Coming across this topic way too much of late. Facilities Engineering teams taking readings in a manual fashion. Facility Managers are “saving money” so as to not spend money on automation.
There is always the element of human error. Maintenance technicians will miss entries, transpose numbers, decimal errors, use the wrong document revision and, even worse, fabricate data for fear of facing disciplinary action due to not completing a task.
Many would agree that documentation may be simplified by using their Building Management System (BMS). There is the benefit of no documentation errors, having real-time data for investigation/troubleshooting and the opportunity cost gained by having technicians focus on other items that better serve the operation.
I was just at a facility with a BMS where there were 3 water systems (with each about 20-30 manual entries made daily), weekly readings for dust collector differential pressures (~20 on site), weekly chiller readings (4 on site) and daily waste water system readings (5-6 entries daily). I am sure there were more items as well.
This site takes over 25,000 manual readings per year!
Even if the collected data is error free, there is a lot of effort to analyze as well. Manual collection of data is outdated and inefficient for fully functional facilities.
Yet with all of this downside, facilities with Building Management Systems are no means strangers to a clipboard. Filling out forms and getting their supervisor/manager approval after each sheet is completed. Facility and Operations teams still tolerate all the negatives associated with manual readings.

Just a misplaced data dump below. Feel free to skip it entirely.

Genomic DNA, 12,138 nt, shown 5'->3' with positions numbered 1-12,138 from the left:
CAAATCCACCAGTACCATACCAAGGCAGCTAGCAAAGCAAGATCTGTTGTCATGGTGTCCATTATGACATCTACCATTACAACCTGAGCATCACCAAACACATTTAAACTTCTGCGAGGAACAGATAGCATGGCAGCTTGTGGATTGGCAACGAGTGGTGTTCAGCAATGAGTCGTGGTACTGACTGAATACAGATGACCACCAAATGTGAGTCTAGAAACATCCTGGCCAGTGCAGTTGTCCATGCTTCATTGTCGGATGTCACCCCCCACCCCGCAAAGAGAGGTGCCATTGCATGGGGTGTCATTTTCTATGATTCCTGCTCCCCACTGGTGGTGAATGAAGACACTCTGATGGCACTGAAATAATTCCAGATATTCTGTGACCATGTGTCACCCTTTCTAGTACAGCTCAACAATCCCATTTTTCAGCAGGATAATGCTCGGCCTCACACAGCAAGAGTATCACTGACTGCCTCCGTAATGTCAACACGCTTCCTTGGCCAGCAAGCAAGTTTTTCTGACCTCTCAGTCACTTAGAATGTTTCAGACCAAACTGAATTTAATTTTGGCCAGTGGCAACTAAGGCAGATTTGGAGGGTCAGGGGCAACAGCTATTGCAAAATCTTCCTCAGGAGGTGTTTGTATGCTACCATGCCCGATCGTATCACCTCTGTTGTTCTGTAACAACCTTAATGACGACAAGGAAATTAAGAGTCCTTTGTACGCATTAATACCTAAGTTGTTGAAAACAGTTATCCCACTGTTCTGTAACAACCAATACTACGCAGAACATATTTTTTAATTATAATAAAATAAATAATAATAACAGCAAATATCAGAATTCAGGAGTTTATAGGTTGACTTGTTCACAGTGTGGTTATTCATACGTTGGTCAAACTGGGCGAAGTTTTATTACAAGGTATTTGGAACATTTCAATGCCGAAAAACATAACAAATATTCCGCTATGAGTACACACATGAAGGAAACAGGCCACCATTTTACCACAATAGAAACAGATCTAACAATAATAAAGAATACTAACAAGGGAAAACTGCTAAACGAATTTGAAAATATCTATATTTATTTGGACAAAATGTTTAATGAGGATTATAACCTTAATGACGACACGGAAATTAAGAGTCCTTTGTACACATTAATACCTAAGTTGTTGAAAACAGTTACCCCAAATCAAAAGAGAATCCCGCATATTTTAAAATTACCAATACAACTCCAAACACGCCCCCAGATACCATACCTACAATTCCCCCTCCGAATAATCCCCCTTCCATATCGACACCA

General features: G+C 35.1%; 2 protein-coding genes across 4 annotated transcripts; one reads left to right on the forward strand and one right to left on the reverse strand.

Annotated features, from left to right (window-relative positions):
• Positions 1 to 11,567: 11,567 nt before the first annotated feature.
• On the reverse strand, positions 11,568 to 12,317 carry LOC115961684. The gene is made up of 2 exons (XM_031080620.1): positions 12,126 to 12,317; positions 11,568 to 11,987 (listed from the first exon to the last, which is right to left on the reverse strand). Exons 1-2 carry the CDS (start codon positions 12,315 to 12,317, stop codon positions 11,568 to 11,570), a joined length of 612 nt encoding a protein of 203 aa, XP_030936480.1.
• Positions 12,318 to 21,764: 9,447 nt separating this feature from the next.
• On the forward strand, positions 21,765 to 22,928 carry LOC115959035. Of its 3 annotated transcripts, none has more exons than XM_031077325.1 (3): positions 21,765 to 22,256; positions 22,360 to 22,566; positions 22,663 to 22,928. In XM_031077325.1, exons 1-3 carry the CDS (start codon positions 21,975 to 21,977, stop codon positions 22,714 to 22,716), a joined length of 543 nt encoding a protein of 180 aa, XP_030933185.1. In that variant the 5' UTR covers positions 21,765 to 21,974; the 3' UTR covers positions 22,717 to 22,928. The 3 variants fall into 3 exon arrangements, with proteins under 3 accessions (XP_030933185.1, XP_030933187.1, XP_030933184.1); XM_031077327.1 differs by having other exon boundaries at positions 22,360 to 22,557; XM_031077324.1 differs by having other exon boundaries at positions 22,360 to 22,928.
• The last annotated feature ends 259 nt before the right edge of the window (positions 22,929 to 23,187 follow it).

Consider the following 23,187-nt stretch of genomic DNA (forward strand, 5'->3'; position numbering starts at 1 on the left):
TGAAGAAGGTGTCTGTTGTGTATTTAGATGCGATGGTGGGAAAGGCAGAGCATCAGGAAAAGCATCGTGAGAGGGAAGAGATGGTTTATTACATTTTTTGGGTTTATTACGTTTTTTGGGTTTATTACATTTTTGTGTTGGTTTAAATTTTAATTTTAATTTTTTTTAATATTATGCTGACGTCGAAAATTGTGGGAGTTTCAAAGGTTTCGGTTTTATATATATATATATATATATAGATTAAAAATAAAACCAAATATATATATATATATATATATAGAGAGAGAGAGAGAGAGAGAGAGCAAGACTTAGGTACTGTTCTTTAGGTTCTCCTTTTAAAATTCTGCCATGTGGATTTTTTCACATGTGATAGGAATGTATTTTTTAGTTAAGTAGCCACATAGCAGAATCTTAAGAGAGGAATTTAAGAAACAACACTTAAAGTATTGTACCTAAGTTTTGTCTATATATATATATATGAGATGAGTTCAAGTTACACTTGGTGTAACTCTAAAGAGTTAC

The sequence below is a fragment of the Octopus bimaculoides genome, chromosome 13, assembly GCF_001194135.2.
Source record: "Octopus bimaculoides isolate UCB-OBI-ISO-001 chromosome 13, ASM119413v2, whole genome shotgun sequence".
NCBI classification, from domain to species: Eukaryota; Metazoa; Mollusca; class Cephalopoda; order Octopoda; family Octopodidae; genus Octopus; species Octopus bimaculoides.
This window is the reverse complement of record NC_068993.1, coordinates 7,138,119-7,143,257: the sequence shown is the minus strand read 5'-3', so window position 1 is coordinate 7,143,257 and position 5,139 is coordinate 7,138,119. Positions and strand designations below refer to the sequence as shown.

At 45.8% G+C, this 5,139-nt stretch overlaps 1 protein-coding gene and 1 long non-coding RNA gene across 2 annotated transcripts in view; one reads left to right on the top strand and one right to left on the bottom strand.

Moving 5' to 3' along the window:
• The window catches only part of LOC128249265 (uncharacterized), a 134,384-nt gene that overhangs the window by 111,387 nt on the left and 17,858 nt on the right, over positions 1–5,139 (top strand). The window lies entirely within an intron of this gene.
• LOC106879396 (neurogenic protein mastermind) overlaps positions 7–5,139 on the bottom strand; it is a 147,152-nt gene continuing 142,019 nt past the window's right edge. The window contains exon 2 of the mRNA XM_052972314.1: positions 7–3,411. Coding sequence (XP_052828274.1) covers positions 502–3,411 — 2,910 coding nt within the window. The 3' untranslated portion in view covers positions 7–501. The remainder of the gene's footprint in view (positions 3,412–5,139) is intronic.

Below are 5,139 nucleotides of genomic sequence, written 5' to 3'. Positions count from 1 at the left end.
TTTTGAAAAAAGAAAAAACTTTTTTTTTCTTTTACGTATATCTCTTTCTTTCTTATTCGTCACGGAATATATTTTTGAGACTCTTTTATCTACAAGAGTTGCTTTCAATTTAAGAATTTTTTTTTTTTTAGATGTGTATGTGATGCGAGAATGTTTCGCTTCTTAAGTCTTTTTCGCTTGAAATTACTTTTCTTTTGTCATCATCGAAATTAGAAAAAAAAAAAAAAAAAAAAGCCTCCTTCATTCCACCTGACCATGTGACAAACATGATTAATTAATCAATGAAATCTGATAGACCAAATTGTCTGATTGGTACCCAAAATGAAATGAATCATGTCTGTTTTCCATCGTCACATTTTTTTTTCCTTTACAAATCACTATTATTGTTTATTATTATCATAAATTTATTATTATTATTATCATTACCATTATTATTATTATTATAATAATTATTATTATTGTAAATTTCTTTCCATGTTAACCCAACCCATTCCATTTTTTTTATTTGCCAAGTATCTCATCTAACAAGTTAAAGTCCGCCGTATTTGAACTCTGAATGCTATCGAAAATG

Why? Wiring Instruments to a BMS costs money. Depending on the system, costs can range from $500 to $2,000 per point.
Let’s try to overcome the hurdle of this cost.
Here is a quick methodology of how Facility Managers can economically justify adding points to their system. Obviously, situations will vary site by site so feel free to adjust!
Here is a fairly conservative scenario that was derived from the aforementioned experience:
A maintenance technician performs weekly readings for differential pressure on a dust collector. The reading is necessary for their state Department of Environmental Protection. The number of manual readings equate to 52 per year.
The costs are as follows: $12,000 to install a point. (Calibration is not considered since a calibrated instrument needed in either case.)
The value of an employee is more than the hourly base pay and often understated at many sites. Here is a quick rundown of benefits:
Labor is a precious commodity and time is something that can never be gained back. There is an opportunity cost in the plant where Facilities can contribute in different ways. Question: How to make this opportunity cost more concrete? Many executive managers flinch at opportunity costs due to being “soft” savings.
Well, we can make this benefit a hard savings. Use this opportunity to reduce the external maintenance budget. Examine your site Preventative Maintenance performed by outside contractors and look to bring internally. Can you eliminate $960 worth of contractor work on an annual basis? Seems plausible.
Return on Investment:
With a cost of $2,000 and a savings of $960 per yr., the payback is just over 1 year. The internal rate of return (IRR) is 84% per year and is a great return on capital!
When looking at a site maintenance programs and the hundreds points collected daily/weekly, the payback is very strong of moving forward with extensive use of a BMS. When looking at a site holistically, thousands of labor hours per year can be saved performing tedious/routine data collecting and instead focus their effort on items that better serve the business!